There are three objectives in this Qualitative dissertation: (1) to study the Concept of Kāmarāga in Theravāda Buddhism; (2) to study the Status and Case Studies of Kāmarāga in Theravāda Buddhism, and (3) to create a Buddhist Effective method for Solutions of Kāmarāga within modern societies.
The meaning of “Kāmarāga” is “Sexual Gratification”. According to Buddhism, Kāmarāga has been a fundamental stumbling-block to the achievement of liberation (nibbāna); or to achieve any kind of development in the contemporary problematic societies in general. As the same case, Kāmarāga has become a fundamental issue which has been seized the entire peace and happiness in the modern societies.
The lack of understanding of the role of Kāmarāga in the Buddhist term has produced among the people in the societies to view Kāmarāga as the ultimate happiness of every human’s existence. In order to get any forms of development of by-passing of Kāmarāga not seeing as significantly a problem; as a result of this our total social environment has been led by chaos and confusion.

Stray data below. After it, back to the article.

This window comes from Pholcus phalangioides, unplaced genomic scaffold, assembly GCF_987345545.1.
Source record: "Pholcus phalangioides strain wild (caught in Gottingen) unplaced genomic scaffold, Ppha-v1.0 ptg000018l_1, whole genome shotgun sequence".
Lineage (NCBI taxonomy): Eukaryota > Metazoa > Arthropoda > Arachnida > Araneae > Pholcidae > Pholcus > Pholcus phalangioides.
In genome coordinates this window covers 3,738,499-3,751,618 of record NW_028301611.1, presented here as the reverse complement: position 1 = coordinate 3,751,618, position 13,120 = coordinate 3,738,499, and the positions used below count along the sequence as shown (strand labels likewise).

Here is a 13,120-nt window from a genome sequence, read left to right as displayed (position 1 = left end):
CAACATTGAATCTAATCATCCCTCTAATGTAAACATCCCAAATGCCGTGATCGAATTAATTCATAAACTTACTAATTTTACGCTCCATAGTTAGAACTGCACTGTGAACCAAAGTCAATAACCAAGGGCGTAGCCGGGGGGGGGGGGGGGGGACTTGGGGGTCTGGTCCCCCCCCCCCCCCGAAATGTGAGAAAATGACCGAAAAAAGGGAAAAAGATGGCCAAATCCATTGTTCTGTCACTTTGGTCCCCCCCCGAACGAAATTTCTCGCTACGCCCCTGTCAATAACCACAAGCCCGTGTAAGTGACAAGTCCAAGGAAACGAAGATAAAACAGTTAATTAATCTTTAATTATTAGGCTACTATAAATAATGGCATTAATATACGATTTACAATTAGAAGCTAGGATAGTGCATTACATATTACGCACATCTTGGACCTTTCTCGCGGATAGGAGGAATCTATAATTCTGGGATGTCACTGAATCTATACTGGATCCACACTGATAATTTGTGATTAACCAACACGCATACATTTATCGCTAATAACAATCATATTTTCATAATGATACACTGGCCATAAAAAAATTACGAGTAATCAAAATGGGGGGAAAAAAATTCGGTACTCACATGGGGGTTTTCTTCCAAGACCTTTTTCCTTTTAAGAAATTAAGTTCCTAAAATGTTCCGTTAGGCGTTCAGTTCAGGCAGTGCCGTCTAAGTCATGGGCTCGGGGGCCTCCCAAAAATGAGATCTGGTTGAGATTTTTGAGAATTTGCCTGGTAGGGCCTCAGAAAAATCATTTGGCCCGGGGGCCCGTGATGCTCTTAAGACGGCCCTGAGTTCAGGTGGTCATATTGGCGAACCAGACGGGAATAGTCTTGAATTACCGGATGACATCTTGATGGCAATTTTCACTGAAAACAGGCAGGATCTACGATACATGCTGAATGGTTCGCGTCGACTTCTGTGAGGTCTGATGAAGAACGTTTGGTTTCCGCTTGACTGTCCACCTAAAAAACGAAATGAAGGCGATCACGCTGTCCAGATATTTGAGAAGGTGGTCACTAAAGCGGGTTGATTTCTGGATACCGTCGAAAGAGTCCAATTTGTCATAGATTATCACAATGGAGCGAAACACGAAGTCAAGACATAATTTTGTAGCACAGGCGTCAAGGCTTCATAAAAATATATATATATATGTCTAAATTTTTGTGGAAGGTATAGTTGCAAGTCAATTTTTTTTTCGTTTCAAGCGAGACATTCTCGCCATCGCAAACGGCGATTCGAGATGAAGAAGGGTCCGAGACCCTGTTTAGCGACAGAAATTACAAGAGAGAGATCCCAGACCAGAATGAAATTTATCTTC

The Buddha’s teaching proclaims the effective method for solution of Kāmarāga both in the monastic and social contexts for human development: nibbāna for monastic and long lasting happiness in the societies, however step by step can attain Nibbāna.
The concept of Kāmarāga in Theravāda Buddhism has given a range of things, such as: the researcher has provided the definition of Kāmarāga in accordance with the Pāli Buddhist scriptures, in order that to understand about the general concept of the viewpoints of Indians, Buddhists and Westerns.
The researcher also traced about supportive and destructive factors of Kāmarāga. As supportive factors of Kāmarāga, he has brought the three core issues in Buddhism, such as: desire, greed and delusion. On the other hand, as destructive factors of Kāmarāga, the researcher took very important facts such as: morality, concentration and wisdom. The Solutions for both monks and laity are firstly, to monks, must absolute cut off all of the sexual desire from the monk’s mind. And secondly, to the laity, they must temporary or incomplete reduce the sexual desire from their mind.